I have on several occasions had the pleasure of worshipping at a Shia mosque in London. It was one of the most welcoming, family-oriented and spiritual places I have ever been to, despite the fact that the mosque was a run-down pre-fabricated building that used to be a temporary school. The atmosphere was open and friendly, debate was robust and women were completely and equally included.
In South Africa, when I mention what I have learned about the way that Shias worship and conduct their affairs I am subjected to angry tirades about how â€œthey are not real Muslimsâ€.
Another welcoming place of worship that Iâ€™ve been to was a church in Great Missenden, England, where the church organist had no reservations about having a Muslim visit. She asked me questions about Islam and told me about the volunteer work she does annually at refugee schools in Palestine. I felt humbled to meet such an open-minded and pure-hearted person.
All of this leads me to wonder if there could be any religious group in South Africa less welcoming or tolerant of diversity than the Muslims.
The majority of Muslims in South Africa are those of Indian heritage. Many are still restricted to marriage along old lines of caste andÂ ghamÂ (village of origin), and anything that goes against their definition of normal is aggressively rejected.
One of the very basic tenements of Islam teaches adherents never to discriminate along racial lines. But racial discrimination against â€œoutsidersâ€ occurs on a daily basis in mosques and in homes. Non-Muslim Indians, coloureds, Malays, blacks and whites who venture into the fold of Islam are all viewed with suspicion.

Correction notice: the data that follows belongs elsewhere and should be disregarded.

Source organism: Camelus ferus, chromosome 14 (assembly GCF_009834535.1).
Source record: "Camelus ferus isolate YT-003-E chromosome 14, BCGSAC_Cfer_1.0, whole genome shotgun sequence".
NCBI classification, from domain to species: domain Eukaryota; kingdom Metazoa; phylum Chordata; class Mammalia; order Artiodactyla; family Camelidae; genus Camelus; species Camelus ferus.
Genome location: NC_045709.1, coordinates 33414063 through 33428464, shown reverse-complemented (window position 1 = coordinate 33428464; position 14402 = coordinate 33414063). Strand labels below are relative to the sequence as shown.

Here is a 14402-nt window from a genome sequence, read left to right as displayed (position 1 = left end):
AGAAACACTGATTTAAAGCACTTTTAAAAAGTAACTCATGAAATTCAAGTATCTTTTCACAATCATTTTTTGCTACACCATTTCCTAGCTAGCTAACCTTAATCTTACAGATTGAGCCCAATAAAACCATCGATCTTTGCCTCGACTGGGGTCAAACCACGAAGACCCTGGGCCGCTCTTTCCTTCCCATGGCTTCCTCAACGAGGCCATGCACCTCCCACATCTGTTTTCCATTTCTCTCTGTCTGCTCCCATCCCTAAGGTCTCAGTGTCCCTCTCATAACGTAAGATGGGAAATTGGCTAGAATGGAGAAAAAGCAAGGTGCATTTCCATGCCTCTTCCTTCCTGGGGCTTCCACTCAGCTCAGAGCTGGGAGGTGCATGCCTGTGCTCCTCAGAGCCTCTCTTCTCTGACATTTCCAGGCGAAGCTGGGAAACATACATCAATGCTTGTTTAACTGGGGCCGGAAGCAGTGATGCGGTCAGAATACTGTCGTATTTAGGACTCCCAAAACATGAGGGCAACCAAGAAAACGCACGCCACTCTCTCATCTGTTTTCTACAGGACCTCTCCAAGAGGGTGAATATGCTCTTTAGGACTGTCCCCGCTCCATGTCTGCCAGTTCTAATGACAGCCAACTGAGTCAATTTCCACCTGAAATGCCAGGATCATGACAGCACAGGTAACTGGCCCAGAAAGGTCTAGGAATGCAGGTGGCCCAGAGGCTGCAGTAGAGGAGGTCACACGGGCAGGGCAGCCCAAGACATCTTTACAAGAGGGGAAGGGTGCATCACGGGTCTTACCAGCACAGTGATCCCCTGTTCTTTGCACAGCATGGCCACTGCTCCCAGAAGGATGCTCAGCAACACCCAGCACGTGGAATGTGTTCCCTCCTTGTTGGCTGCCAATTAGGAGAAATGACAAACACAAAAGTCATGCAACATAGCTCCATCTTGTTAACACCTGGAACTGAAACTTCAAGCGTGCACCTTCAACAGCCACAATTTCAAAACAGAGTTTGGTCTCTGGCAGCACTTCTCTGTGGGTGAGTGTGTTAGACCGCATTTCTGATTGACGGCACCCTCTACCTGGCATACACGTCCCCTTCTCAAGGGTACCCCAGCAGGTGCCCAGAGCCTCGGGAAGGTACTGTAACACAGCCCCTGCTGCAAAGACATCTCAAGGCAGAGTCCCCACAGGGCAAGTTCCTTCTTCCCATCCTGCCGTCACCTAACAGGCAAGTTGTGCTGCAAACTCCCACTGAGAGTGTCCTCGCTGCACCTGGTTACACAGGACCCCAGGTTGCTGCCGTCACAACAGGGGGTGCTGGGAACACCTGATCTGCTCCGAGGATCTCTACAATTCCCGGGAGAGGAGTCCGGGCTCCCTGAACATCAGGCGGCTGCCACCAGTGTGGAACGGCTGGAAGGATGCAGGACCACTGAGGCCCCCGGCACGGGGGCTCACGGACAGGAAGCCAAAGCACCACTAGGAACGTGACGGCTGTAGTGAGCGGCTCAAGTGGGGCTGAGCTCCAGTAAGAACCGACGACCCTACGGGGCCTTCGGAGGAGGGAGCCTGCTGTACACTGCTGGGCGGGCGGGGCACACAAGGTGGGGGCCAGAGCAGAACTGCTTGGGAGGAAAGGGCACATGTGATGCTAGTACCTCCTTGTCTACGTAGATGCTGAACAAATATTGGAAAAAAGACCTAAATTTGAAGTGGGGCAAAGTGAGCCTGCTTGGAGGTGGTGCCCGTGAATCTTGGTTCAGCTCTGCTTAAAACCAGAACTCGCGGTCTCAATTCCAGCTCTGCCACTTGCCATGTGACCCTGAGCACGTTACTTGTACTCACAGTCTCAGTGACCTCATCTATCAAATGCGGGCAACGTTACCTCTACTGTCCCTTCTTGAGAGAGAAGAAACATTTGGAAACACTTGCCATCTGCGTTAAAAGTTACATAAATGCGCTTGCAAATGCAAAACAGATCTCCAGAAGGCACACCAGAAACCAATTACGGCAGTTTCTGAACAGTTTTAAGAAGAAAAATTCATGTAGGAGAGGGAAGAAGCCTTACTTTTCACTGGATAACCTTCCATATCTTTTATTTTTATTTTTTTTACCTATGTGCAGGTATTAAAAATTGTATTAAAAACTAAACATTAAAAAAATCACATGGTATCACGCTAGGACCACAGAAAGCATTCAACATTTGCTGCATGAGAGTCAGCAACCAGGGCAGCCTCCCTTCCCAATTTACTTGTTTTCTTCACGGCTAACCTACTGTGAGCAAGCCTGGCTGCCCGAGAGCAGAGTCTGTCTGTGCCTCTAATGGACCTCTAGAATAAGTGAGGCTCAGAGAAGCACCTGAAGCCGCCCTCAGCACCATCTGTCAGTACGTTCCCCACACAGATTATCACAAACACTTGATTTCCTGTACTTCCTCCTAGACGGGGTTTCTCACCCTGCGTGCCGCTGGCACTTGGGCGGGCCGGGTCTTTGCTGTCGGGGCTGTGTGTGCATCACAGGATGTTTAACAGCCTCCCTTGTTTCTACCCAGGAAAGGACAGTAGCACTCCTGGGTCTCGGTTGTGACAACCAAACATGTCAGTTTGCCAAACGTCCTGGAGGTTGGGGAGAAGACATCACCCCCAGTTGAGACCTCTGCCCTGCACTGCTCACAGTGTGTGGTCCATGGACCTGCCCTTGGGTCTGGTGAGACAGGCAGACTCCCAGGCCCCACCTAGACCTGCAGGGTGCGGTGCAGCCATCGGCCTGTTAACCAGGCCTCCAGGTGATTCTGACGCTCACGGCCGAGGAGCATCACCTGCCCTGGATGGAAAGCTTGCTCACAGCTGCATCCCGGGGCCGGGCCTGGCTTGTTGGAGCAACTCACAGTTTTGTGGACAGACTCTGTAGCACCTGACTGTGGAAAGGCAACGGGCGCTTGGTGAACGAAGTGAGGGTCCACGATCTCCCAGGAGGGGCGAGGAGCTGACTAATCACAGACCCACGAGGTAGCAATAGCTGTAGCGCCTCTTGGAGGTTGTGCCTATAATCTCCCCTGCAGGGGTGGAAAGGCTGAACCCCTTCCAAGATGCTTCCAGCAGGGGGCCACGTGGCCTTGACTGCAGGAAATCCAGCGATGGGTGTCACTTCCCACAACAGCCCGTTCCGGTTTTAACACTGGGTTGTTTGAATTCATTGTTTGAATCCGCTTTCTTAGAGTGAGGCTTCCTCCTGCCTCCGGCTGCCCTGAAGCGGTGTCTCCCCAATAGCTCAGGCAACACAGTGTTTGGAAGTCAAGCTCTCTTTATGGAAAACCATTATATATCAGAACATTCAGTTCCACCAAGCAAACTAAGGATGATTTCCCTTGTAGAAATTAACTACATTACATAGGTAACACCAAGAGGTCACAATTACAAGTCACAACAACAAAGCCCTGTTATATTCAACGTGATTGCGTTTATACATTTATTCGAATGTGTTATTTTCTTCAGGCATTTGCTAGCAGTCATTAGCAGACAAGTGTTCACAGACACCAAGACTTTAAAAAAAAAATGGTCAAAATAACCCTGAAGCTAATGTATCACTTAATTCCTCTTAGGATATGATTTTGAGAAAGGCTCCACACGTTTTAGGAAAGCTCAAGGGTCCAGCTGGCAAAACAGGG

â€œTheyâ€™re just not like us,â€ they whisper to their children. â€œBetter to marry into families we know.â€
Itâ€™s not everyone who behaves this way. I have a wonderful and respectful relationship with my in-laws, but the same may not be said for many other converts and those who marry outside theÂ ghamÂ of their forefathers. Marriages break and converts leave Islam because of the way they are treated and I believe that the fanatics who rejected them will have some questions to answer when the day comes.
The real problem is not closed mosques, it is closed minds. Imagine if these closed minds could become inquiring, compassionate minds, ones that celebrate differences of opinion and welcome debate. We cannot open our mosques unless we first open our minds.
HajiraÂ is half-British and half-Seychellois, and a complete keyboard warrior. An old hack since her days of sub-editing newspapers in Polokwane, she moved into radio broadcasting and then into public relations because it paid better. After moving to the Seychelles in 2013, she rediscovered her love for being a newswoman and currently writes for the Seychelles News Agency. She has published a collection of short stories and is currently working on a bizarre novel. Follow her on Twitter.